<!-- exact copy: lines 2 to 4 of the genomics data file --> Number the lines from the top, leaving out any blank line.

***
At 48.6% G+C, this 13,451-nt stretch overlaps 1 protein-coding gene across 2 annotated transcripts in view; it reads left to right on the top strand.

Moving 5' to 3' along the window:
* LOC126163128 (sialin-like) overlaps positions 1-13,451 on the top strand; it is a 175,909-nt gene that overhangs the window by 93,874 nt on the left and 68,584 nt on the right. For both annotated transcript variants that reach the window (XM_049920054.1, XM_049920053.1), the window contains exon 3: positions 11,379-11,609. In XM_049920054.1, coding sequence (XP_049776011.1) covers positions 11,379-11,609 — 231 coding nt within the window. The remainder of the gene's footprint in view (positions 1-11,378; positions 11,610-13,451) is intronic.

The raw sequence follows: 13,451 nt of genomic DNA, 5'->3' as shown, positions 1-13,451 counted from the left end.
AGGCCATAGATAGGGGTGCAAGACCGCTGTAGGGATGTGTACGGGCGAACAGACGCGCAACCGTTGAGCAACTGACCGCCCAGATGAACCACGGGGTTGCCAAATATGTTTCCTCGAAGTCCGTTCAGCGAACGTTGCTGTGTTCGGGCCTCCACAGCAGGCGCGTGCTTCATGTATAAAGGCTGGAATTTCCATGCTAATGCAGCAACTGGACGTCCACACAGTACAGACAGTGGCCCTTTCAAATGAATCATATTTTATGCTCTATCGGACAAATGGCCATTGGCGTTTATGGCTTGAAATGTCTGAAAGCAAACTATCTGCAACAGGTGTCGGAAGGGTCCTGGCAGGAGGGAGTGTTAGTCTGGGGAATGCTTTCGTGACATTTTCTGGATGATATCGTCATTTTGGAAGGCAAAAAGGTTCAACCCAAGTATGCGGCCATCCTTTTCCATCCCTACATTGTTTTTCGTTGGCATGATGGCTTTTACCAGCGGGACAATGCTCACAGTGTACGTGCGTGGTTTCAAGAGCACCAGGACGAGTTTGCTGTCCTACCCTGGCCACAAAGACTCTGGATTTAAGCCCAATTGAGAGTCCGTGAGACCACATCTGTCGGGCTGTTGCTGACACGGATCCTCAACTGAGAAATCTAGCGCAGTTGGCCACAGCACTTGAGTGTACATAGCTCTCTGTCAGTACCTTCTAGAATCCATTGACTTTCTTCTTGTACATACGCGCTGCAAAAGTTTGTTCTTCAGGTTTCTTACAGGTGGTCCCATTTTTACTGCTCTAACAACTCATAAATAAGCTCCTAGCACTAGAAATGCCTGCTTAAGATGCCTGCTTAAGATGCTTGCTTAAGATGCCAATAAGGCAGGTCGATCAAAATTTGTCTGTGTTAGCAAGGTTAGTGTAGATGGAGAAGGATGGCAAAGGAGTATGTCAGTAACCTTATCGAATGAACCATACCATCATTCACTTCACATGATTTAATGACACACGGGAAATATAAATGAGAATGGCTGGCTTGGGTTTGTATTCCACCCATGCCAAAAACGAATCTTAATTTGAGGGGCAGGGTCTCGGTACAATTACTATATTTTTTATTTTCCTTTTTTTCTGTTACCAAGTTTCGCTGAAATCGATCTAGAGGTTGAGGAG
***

Moving 5' to 3' along the window:
* LOC126163128 (sialin-like) overlaps positions 1-13,451 on the top strand; it is a 175,909-nt gene that overhangs the window by 93,874 nt on the left and 68,584 nt on the right. For both annotated transcript variants that reach the window (XM_049920054.1, XM_049920053.1), the window contains exon 3: positions 11,379-11,609. In XM_049920054.1, coding sequence (XP_049776011.1) covers positions 11,379-11,609 — 231 coding nt within the window. The remainder of the gene's footprint in view (positions 1-11,378; positions 11,610-13,451) is intronic.

The raw sequence follows: 13,451 nt of genomic DNA, 5'->3' as shown, positions 1-13,451 counted from the left end.